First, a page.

A team of Cyclone Engineers are the recipients of a national award in part because of advancements they have made in the field of nondestructive evaluation, specifically in thermal imaging.
Hantang Qin, assistant professor of industrial and manufacturing systems engineering (IMSE) at Iowa State University, is the lead on the project titled “Data fusion approaches to improve real-time capabilities of in-situ NDE via a thermal imaging case study on a hybrid machine.” Qin, who is also affiliated with Iowa State’s Center for Nondestructive Evaluation (CNDE), is supported by Zhan Zhang, associate scientist with CNDE, and Xiao Zhang (no relation to Zhan), Ph.D. candidate in IMSE.
“Our research goal with this project is to utilize in-situ thermal imaging and data analytics to reduce defects during the direct energy deposition, or DED, processes,” said Qin. “In this project, we will utilize thermal imaging to record the thermal history of the melting pool during manufacturing. Through correlation studies, we are trying to establish a relationship between in-situ thermal data and off-line CT data.”
Qin, who also oversees the Flexible Electronics and Additive Printing Lab, said they would eventually like to predict porosity generation based on in-situ thermal information and make real-time corrective actions to ensure manufacturing quality. Zhan Zhang, who has a M.S. in nuclear engineering from Georgia Tech University, brings his expertise in CT data analytics to this project, while Xiao Zhang is exploring the possibilities of developing in-situ NDE capabilities for the DED process. Xiao Zhang said he could utilize concepts and methods from courses like IE 544: Micro/Nano Scale Additive Manufacturing and IE 547: Biomedical Design and Manufacturing for this research project.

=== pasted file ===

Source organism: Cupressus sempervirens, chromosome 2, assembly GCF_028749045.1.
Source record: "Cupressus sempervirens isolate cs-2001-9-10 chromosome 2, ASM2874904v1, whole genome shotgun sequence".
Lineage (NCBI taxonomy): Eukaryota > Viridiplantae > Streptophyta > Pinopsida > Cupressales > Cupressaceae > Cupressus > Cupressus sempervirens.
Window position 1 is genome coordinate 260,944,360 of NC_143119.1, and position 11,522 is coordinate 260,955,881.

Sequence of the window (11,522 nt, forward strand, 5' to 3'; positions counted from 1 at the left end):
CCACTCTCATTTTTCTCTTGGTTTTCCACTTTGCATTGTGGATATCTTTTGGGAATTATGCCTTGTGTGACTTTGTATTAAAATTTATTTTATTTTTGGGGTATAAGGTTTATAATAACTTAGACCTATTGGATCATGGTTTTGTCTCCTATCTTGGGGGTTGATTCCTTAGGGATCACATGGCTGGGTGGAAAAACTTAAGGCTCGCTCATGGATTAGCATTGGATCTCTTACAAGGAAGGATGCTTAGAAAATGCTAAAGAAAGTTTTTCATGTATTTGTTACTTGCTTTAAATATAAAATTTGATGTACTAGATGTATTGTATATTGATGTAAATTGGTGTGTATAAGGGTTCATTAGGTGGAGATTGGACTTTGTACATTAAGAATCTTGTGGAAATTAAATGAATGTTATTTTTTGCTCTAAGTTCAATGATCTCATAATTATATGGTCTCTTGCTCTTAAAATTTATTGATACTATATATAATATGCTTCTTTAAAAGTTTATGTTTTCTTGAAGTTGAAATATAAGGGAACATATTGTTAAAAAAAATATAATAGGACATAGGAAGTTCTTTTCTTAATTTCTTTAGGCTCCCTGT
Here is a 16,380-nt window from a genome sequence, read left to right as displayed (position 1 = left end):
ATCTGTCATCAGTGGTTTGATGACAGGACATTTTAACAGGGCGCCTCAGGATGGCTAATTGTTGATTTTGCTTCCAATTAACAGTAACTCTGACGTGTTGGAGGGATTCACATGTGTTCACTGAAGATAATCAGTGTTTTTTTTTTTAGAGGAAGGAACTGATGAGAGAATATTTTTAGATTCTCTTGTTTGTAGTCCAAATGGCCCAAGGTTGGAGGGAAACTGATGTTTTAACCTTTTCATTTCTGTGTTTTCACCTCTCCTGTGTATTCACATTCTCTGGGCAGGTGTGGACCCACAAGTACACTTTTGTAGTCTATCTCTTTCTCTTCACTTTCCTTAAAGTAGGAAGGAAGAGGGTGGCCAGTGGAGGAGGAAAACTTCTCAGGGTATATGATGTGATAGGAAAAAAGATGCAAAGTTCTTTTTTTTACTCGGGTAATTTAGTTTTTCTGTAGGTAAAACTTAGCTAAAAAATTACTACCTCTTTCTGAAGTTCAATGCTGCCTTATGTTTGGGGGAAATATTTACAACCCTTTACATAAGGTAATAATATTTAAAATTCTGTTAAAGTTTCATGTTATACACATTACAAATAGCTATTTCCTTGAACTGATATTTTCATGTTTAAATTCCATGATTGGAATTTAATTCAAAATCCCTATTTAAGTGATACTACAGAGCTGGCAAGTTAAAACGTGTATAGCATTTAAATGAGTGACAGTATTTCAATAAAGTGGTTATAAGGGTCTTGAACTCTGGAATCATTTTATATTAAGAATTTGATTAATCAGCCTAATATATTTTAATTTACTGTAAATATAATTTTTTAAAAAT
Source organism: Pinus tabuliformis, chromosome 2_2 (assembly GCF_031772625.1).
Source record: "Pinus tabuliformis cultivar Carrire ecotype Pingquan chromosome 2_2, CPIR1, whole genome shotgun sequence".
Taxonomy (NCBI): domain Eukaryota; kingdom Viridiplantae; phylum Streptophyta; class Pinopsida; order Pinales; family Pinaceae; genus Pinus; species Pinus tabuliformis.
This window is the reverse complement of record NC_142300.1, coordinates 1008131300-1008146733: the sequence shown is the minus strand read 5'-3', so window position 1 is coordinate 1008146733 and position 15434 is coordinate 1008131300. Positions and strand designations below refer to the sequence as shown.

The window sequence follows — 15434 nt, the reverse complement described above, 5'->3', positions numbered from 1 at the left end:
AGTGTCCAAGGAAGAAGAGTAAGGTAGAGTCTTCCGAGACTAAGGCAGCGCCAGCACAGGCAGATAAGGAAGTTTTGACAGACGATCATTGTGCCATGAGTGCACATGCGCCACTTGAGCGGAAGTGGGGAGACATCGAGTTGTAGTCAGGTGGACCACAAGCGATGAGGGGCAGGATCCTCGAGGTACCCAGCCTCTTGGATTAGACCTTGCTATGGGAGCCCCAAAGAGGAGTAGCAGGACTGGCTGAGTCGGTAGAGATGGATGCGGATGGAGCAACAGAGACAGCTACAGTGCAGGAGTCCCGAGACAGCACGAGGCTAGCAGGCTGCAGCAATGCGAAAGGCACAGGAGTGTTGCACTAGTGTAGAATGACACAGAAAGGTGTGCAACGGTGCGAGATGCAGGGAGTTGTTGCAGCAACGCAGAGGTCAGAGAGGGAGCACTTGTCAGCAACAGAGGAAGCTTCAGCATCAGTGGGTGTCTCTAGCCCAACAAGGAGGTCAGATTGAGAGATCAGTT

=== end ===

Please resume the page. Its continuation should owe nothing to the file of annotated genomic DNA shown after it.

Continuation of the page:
“These two courses provided me knowledge about innovative design, cutting edge problems, and various nondestructive evaluation methods for additive manufacturing,” he said.
Defects such as porosity and cracks can generate internally during the printing processes of metal additive manufacturing. The traditional method to detect such defects is CT scanning, similar to how an x-ray scans bones in humans and other animals. However, according to Qin, CT scanning equipment usually cannot scan large parts because the x-ray may not effectively penetrate the object to acquire usable scanning results. CT scanning equipment is also large in size, making it difficult to scan big metal objects.
“We are trying to utilize in-line data analytics to predict the quality of printed parts, making it possible to replace traditional CT scanning partially. What’s more important, the in-situ data can be utilized to create feedback controls for the additive manufacturing systems,” Qin said.
In September 2020, the trio received a 2020 Fellowship Award from the American Society of Nondestructive Testing, a professional organization focused on creating “a safer world by advancing scientific, engineering, and technical knowledge in the field of nondestructive testing.” The engineers will receive $20,000 to support their research.
“I was super excited and grateful when I heard about winning this national award,” said Xiao Zhang. “It is a fantastic recognition of our lab’s hard work and a great honor for my academic career.”
Work on this project began in September 2020 and it will be supported through May 2021, when Xiao Zhang plans to complete his Ph.D. After graduation he hopes to pursue a postdoctoral opportunity or a faculty position in academia.